ECNU researchers develop a new generation of CAR-T technology for tumor treatment

2022-09-13

On August 31st, a research team from the School of Life Sciences of ECNU published an online article entitled “Non-viral, specifically targeted CAR-T cells achieve high safety and efficacy in B-NHL” in Nature, a leading international scientific journal. This is the first study to report the development of a new generation of non-viral specifically integrated CAR-T cell technology and its effectiveness in a clinical trial for the treatment of relapsed and refractory non-Hodgkin's lymphoma.

This original study was a collaboration among the team of Zhang Jiqin, Liu Mingyao, Du Bing and Li Dali from the School of Life Sciences, ECNU, the team of Huang He and Hu Yongxian from the First Affiliated Hospital, School of Medicine, Zhejiang University and BRL Medicine Inc.

Victoria Aranda, a Senior Editor of Nature, commented that “This study provides a thoughtful pre-clinical framework for the design and implementation of a therapy using non-viral, targeted CAR-T cells. The authors provide promising early clinical results on the safety and the potential efficacy of this treatment in B-NHL.”

One of the reviewers, Professor Justin Eyquem of the University of California, commented that “This study reports the first clinical trial using CAR-T cells in which PD-1 is disrupted by integrating a CAR encoding gene into its sequence. The high complete-remission rate with low associated toxicities is an exciting outcome and suggests that the CAR-T cells are potent and safe. The authors also show the feasibility of using non-viral, gene-specific targeting in T cells for clinical application. This method will pave the way to more gene-targeted CAR-T-cell therapies, providing an important step for the field.”

This study reports the first clinical trial of PD1 downregulation targeted integrated CAR-T cells. The researchers observed a high rate of complete tumor remission without serious adverse events in the clinical treatment. The surprising result demonstrates the high clinical safety and efficacy of CAR-T cell therapy, and its feasibility in clinical application. This technological innovation lays a solid foundation for the future development of genetically targeted modified CAR-T cell therapy and is an important boost to the development of the field.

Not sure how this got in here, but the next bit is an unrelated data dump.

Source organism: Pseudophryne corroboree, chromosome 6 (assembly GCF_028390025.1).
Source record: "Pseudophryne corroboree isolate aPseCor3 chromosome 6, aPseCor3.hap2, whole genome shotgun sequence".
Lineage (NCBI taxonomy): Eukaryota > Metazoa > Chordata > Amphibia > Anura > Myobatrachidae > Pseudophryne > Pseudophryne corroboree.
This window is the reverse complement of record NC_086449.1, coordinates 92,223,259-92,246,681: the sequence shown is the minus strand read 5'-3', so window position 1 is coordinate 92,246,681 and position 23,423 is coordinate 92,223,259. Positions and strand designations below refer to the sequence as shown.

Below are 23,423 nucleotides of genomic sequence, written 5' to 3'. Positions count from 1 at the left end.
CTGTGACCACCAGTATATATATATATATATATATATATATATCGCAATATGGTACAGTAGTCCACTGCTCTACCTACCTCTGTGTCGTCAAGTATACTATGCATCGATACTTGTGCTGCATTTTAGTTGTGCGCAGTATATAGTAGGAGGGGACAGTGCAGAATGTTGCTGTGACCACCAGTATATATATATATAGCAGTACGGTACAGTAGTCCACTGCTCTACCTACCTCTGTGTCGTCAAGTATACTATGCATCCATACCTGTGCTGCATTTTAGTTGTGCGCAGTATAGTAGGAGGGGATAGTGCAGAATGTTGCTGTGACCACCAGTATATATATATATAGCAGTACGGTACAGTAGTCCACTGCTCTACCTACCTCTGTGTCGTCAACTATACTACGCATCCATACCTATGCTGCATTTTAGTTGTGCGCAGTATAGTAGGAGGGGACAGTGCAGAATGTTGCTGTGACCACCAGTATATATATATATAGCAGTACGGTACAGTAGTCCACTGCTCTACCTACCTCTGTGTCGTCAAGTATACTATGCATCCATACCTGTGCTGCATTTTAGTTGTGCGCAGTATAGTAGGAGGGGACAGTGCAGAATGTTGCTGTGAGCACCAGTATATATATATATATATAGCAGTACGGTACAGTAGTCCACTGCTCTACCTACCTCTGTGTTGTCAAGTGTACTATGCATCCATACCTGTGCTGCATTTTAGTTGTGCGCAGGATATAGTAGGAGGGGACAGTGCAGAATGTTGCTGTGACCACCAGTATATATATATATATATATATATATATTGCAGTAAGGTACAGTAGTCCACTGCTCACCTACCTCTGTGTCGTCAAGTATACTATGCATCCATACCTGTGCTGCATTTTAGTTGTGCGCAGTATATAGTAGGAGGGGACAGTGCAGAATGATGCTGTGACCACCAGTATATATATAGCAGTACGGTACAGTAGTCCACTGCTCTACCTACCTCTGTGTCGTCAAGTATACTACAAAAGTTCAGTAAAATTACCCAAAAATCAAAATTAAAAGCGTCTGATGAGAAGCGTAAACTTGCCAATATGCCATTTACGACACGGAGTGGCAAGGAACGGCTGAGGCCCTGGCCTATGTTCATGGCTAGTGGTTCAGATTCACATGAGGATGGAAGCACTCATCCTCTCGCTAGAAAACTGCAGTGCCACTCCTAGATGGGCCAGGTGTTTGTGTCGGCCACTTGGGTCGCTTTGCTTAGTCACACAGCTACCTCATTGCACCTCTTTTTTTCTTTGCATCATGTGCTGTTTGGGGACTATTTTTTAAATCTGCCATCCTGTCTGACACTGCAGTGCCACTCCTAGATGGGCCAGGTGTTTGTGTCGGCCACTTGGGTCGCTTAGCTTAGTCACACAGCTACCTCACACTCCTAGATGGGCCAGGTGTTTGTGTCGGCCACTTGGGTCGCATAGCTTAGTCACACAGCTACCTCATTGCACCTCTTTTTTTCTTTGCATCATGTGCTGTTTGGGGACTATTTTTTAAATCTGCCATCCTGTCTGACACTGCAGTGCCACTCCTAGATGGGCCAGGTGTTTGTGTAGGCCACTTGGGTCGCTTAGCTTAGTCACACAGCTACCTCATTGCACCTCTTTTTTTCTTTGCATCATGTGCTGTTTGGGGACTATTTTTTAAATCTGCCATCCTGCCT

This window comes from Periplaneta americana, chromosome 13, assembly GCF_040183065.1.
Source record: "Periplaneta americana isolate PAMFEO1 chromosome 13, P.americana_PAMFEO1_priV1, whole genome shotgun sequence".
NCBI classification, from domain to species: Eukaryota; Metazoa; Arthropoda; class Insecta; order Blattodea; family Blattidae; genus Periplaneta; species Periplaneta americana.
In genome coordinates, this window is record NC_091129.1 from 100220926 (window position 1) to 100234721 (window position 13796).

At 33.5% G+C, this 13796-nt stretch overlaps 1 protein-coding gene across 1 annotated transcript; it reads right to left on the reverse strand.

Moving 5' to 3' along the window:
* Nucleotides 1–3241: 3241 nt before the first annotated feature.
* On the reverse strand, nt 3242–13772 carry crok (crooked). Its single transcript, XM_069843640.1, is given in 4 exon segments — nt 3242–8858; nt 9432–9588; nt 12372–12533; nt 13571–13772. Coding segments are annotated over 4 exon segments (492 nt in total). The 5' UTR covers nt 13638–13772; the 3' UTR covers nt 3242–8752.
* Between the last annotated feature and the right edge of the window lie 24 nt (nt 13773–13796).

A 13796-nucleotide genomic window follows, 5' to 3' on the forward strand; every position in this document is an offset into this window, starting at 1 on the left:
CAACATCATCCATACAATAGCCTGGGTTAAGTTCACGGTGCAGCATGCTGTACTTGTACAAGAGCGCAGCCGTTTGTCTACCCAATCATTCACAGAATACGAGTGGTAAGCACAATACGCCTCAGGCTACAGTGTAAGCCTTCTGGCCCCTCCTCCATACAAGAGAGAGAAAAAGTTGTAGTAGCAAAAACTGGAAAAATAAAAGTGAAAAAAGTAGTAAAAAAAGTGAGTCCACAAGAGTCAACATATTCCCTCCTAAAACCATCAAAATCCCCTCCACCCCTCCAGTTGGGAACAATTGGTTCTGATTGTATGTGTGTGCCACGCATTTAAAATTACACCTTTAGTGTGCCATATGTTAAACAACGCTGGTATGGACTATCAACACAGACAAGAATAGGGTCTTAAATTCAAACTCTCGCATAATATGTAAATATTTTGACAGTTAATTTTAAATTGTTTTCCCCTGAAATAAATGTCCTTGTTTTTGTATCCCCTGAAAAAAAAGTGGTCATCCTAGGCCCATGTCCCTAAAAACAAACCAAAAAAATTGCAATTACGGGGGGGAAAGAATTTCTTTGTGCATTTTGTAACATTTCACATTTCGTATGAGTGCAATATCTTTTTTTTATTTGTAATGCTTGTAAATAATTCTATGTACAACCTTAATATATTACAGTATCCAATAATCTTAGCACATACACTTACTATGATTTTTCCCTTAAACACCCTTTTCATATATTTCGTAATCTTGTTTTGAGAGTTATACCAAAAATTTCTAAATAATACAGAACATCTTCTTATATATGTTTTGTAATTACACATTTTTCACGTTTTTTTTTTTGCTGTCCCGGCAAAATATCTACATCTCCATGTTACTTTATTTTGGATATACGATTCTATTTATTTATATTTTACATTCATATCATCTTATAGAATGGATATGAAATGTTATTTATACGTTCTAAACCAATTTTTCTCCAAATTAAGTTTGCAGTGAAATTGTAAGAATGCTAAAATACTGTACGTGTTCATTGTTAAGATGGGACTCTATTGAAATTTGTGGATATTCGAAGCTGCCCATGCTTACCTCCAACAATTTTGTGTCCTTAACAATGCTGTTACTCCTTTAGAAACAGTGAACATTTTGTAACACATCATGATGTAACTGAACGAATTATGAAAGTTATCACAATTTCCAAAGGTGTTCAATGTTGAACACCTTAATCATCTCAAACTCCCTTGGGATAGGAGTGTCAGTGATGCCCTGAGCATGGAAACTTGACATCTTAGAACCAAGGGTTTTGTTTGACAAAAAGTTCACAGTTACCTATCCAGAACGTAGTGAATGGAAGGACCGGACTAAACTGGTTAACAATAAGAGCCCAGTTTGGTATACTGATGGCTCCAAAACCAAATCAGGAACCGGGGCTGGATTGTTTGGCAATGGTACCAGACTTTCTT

“The previous method of tumor treatment was to use drugs to kill tumor cells. More and more studies in recent years have found that it is possible to kill tumors by enhancing the function of immune cells, and that this treatment may bring about great efficacy. From my perspective, this is an exciting research direction,” said Associate Professor Zhang Jiqin, first author and co-corresponding author of the article.

First and co-corresponding author Zhang Jiqin

CAR-T (Chimeric antigen receptor T, CAR-T) cell therapy, which is globally popular in recent years, is one of such immune cell therapies. Unlike traditional anti-cancer drugs, CAR-T cell therapy is a treatment that isolates T lymphocytes from patients’ bodies, “transforms them artificially” in vitro and infuses them back into patients’ bodies to kill cancer cells.

However, globally, much technological improvement is required for CAR-T  therapy, especially the preparation method. Currently, CAR-T cells are mainly prepared by viral infection, of which the drawbacks include high production cost, long preparation time, complicated process and potential tumorigenesis risk.

“To overcome these drawbacks, we have developed a new technical approach and demonstrated that this next-generation CAR-T technology is safe and effective by a clinical trial,” said Zhang Jiqin.

Through extensive exploration of conditions and method optimization, the research team successfully achieved efficient integration of CAR sequences at genome-specific sites with CRISPR/Cas9 gene editing technology. After demonstrating the feasibility of the technology through in vitro and in vivo tumor killing tests, the team further prepared anti-CD19 non-viral PD1 integrated CAR-T cells (PD1-19bbz) and finally applied it to the clinical treatment of relapsed and refractory non-Hodgkin’s lymphoma.

In the eight treated patients, researchers observed high clinical safety and efficacy of PD1-19bbz. Complete remission of disease was achieved in 87.5% (7/8) of patients, and five of them have experienced cancer-free survival exceeding one year.

“We treated patients who could not be cured by conventional chemotherapy and radiotherapy or had relapses after treatment, and this clinical result proves that all the effort of these five and a half years was worthwhile,” said Zhang Jiqin.

From left: Du Bing, Zhang Jiqin, Liu Mingyao, Li Dali

Link to the paper: https://www.nature.com/articles/s41586-022-05140-y


Source: School of Life Sciences

Editor: Cui Jizhen 



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华东师范大学
East China Normal University